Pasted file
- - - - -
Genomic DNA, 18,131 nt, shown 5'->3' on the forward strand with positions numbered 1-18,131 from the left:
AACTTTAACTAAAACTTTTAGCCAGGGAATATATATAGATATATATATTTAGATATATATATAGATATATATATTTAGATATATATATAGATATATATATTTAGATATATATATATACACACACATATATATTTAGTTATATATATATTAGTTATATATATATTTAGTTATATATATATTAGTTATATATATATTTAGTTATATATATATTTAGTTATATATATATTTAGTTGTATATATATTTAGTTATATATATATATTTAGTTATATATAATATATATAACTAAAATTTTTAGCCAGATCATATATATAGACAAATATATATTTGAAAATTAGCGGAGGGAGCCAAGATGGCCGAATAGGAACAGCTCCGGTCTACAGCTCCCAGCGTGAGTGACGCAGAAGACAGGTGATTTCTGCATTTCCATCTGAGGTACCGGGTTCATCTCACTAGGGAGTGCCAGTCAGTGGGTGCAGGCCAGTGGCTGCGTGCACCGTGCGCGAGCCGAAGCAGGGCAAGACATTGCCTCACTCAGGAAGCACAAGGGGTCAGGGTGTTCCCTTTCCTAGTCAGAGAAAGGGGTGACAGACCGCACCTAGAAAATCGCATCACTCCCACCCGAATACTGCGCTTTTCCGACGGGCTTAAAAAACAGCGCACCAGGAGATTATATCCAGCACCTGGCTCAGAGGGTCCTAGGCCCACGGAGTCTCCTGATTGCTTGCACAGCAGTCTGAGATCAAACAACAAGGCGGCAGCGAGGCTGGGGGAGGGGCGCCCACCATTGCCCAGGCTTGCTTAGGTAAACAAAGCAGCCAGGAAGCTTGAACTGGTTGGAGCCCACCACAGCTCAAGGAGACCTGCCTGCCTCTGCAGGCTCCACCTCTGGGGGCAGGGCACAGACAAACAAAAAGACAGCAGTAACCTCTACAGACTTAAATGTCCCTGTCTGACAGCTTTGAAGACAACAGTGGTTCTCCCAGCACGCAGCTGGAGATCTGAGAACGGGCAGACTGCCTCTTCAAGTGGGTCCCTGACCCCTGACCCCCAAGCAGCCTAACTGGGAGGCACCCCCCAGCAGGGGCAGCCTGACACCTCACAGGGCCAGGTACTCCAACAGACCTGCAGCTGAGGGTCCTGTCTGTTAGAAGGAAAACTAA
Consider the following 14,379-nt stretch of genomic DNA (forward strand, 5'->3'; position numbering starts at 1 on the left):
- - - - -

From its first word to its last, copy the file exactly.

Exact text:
Genomic DNA, 18,131 nt, shown 5'->3' on the forward strand with positions numbered 1-18,131 from the left:
AACTTTAACTAAAACTTTTAGCCAGGGAATATATATAGATATATATATTTAGATATATATATAGATATATATATTTAGATATATATATAGATATATATATTTAGATATATATATATACACACACATATATATTTAGTTATATATATATTAGTTATATATATATTTAGTTATATATATATTAGTTATATATATATTTAGTTATATATATATTTAGTTATATATATATTTAGTTGTATATATATTTAGTTATATATATATATTTAGTTATATATAATATATATAACTAAAATTTTTAGCCAGATCATATATATAGACAAATATATATTTGAAAATTAGCGGAGGGAGCCAAGATGGCCGAATAGGAACAGCTCCGGTCTACAGCTCCCAGCGTGAGTGACGCAGAAGACAGGTGATTTCTGCATTTCCATCTGAGGTACCGGGTTCATCTCACTAGGGAGTGCCAGTCAGTGGGTGCAGGCCAGTGGCTGCGTGCACCGTGCGCGAGCCGAAGCAGGGCAAGACATTGCCTCACTCAGGAAGCACAAGGGGTCAGGGTGTTCCCTTTCCTAGTCAGAGAAAGGGGTGACAGACCGCACCTAGAAAATCGCATCACTCCCACCCGAATACTGCGCTTTTCCGACGGGCTTAAAAAACAGCGCACCAGGAGATTATATCCAGCACCTGGCTCAGAGGGTCCTAGGCCCACGGAGTCTCCTGATTGCTTGCACAGCAGTCTGAGATCAAACAACAAGGCGGCAGCGAGGCTGGGGGAGGGGCGCCCACCATTGCCCAGGCTTGCTTAGGTAAACAAAGCAGCCAGGAAGCTTGAACTGGTTGGAGCCCACCACAGCTCAAGGAGACCTGCCTGCCTCTGCAGGCTCCACCTCTGGGGGCAGGGCACAGACAAACAAAAAGACAGCAGTAACCTCTACAGACTTAAATGTCCCTGTCTGACAGCTTTGAAGACAACAGTGGTTCTCCCAGCACGCAGCTGGAGATCTGAGAACGGGCAGACTGCCTCTTCAAGTGGGTCCCTGACCCCTGACCCCCAAGCAGCCTAACTGGGAGGCACCCCCCAGCAGGGGCAGCCTGACACCTCACAGGGCCAGGTACTCCAACAGACCTGCAGCTGAGGGTCCTGTCTGTTAGAAGGAAAACTAA
Consider the following 14,379-nt stretch of genomic DNA (forward strand, 5'->3'; position numbering starts at 1 on the left):